So, my eyes began to open, first to my own journey. To anyone who knows me now modesty may not seem like my strongest trait, I am fully aware of my strengths and I am filled with belief in myself and my future but as a child I was self-consciousness and lacking self-awareness. I began to appreciate myself, not as an accident of circumstance but as a whole person with an arsenal of strengths and skills that had driven me forward through my life. I was full of wonder; it felt I had stumbled across a well-hidden secret and it was that I was a good person! It is very rare for children to be raised with the attention they need and even rarer that children are validated for the strengths they possess. For children who perform well in their school work for example they may be given praise for their accomplishments but less so for the skills they have mastered to get to that point. Many grow up unaware of what makes them unique, gifted and full of potential. Beyond not being versed in seeing the positives there is the darker side of language in that many adopt the language of oppression handed down to them. If I take myself for example from a young age I was given labels whether they were meant to impact on me or not, they did. From gender, religion, social and economic background, heritage just to name a few but each comes with its own expectations and set of rules that moulded me into the way I was perceived and did not allow for me to explore my own identity and make my own choices. When I entered into mental health services at 22 I took on a new label and identity, one that I felt more than others was restrictive and stifling and it wasn’t until I encountered Recovery Language that I could find a way to shake it loose.
Recovery Language does not focus on a diagnosis; diagnoses negate the view of a whole person. They come steeped in the misconceptions, stigmas and prejudice of society. They can spread across the depths of a person until all else sits beneath. All I am, all I was, all I had done and would do sit idly beneath a diagnosis. But Recovery Language spread throughout my vision of the world not just mental health but to people, whole people, unique people, who are the sum of their unique perspectives and experiences, each rich and interesting and each with a story to tell. Recovery Language allowed me to explore them, to draw them out, to walk alongside them and connect with them through empathy and compassion.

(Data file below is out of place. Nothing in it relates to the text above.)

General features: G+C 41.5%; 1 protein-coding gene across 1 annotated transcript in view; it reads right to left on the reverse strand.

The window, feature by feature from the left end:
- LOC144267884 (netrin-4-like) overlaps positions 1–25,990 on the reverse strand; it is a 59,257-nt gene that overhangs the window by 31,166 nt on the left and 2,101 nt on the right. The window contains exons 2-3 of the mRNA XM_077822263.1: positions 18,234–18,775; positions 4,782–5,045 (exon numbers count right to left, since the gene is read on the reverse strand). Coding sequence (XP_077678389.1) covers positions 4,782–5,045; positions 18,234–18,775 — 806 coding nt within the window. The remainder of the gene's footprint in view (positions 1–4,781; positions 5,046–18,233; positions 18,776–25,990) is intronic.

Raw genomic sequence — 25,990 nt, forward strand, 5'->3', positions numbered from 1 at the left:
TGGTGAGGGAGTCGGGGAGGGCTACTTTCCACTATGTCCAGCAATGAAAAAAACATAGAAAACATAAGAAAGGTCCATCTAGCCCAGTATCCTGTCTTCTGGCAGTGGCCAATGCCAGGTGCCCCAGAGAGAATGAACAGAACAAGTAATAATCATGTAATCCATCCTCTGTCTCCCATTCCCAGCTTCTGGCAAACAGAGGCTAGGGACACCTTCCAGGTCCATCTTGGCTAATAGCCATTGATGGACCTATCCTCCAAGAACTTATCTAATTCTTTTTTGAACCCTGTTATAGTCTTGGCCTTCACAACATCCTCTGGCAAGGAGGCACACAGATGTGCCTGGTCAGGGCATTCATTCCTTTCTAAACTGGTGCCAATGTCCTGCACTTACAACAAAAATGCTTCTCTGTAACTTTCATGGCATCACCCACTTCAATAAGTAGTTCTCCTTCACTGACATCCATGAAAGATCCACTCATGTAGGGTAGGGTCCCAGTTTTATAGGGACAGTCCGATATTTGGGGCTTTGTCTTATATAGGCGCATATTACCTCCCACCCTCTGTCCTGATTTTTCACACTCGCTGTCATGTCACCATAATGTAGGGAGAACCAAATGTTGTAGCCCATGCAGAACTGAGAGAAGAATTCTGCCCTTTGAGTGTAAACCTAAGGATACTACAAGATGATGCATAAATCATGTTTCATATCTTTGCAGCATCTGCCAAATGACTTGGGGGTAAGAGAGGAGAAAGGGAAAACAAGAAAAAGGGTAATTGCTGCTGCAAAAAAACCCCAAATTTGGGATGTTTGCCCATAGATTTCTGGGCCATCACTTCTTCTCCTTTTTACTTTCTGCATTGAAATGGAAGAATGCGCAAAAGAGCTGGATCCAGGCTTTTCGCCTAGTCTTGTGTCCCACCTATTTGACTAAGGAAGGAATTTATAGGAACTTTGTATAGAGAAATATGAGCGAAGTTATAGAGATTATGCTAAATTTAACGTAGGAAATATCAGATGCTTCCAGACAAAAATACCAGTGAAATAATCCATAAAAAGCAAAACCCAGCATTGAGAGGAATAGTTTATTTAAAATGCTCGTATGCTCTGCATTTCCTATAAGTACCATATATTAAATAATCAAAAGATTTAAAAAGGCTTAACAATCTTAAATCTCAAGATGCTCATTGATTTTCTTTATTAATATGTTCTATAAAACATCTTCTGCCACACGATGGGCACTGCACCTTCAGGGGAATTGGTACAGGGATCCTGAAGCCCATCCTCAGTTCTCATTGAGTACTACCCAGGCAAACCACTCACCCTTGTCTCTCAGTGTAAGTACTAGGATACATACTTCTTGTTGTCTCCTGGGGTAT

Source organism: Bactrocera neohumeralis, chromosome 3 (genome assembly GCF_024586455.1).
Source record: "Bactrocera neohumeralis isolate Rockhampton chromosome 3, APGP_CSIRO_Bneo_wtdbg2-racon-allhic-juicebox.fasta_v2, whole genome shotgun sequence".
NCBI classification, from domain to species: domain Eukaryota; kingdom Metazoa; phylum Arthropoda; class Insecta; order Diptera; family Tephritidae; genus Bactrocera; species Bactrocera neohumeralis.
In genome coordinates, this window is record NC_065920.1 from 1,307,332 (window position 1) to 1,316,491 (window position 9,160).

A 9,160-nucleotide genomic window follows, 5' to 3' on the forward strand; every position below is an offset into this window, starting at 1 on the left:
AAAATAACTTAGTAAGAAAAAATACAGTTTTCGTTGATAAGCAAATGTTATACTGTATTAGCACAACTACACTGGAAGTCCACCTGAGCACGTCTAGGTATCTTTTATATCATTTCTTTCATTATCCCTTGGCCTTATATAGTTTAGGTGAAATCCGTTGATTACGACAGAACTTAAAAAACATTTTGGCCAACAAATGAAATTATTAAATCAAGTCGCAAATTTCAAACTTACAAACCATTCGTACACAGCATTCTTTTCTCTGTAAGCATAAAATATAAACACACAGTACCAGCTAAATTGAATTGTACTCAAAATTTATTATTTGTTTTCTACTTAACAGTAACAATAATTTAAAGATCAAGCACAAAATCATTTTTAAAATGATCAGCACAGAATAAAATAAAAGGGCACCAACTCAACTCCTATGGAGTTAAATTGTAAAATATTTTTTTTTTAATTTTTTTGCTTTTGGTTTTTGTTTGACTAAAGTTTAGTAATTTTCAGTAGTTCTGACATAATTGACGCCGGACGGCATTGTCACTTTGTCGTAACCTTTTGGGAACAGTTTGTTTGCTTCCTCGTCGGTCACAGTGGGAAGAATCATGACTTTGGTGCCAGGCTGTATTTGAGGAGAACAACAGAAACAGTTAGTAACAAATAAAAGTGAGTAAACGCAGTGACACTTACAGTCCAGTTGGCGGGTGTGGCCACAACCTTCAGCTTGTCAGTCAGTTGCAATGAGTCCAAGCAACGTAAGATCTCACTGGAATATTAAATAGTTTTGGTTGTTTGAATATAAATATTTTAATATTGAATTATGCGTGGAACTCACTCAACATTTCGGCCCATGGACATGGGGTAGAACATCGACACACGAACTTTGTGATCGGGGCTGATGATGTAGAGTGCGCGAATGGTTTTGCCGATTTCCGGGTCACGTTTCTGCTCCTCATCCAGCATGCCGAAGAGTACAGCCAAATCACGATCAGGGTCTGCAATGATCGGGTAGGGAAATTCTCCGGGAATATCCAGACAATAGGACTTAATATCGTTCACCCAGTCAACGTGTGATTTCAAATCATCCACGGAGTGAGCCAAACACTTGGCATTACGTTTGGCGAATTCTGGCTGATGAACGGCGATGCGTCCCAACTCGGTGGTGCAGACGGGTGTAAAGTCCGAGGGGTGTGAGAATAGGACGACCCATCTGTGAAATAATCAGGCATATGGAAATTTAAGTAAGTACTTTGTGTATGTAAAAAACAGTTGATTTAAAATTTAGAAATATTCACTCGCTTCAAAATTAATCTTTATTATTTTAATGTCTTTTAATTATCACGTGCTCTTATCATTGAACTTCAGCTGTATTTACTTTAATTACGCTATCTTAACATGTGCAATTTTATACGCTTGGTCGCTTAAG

Not only was Recovery Language a vital tool for me as a Peer Support Worker but it became my language, it had power and relevance wherever I spoke. Recovery Language acted like a fluid in which hope could glide through unopposed and hope is one of the greatest things one person can offer another. I believed in the world around me for possibly the first time in my life, the world was a better place when I learned to look for the good.
For me peace is at the core of wellbeing, examining myself with new eyes I was able to learn enough about myself to begin to foster and nurture a sense of peace in my life and move beyond the distress of my past. Then by adopting Recovery Language I could articulate that sense of peace, to share it with others. Some embrace my language, some take parts that fit for them and others reject it wholesale but almost all appreciate it. By going on the journey I have been on, by using and developing the strengths I have, by making the choices I have made I have found my home in Recovery Language and subsequently it has allowed me to own my experiences, choose a new perspective and share with others, to speak in a way that actively reduces stigma, promotes personhood and conveys hope and understanding.
The power of language is being recognised more and more within mental health services with greater effort being made to understand its impact and explore new ways of communicating. My hope is that one day it will become the prevalent tongue not only within mental health services but across the world, a world that spoke Recovery Language would be one of greater mutuality, understanding, compassion and hope. Long live the language revolution!